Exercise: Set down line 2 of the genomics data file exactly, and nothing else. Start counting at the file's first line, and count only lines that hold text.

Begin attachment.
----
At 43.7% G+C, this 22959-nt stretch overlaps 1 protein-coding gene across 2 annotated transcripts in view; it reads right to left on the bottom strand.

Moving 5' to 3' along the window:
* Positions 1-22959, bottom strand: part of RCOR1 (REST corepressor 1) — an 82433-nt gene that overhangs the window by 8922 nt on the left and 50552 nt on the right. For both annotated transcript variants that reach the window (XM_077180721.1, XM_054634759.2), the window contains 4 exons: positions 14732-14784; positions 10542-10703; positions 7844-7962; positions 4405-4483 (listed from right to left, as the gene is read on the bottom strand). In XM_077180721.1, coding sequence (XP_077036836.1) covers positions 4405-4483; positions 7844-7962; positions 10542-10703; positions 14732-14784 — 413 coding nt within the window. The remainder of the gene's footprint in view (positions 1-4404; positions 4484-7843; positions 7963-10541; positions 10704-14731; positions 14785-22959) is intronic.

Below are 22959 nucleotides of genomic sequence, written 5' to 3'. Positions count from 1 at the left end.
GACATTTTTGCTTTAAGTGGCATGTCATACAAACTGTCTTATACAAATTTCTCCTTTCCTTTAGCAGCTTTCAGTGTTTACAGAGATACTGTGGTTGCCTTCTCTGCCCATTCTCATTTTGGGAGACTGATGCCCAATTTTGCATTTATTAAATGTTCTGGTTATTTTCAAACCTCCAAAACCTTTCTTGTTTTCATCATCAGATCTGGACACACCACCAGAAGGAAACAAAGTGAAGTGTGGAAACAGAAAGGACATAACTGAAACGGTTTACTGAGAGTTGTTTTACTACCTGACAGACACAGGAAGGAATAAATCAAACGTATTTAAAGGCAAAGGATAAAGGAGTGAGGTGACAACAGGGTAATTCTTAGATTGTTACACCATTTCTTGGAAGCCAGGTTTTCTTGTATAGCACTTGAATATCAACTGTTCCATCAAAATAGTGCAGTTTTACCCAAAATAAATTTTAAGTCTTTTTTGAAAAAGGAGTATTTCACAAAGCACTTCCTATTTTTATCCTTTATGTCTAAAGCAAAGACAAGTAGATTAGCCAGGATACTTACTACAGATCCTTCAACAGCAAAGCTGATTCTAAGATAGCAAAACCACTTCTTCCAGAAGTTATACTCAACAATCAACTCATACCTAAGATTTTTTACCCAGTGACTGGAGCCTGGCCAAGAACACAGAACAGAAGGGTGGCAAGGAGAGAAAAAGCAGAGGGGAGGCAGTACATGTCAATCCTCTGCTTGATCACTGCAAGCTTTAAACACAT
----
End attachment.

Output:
Moving 5' to 3' along the window: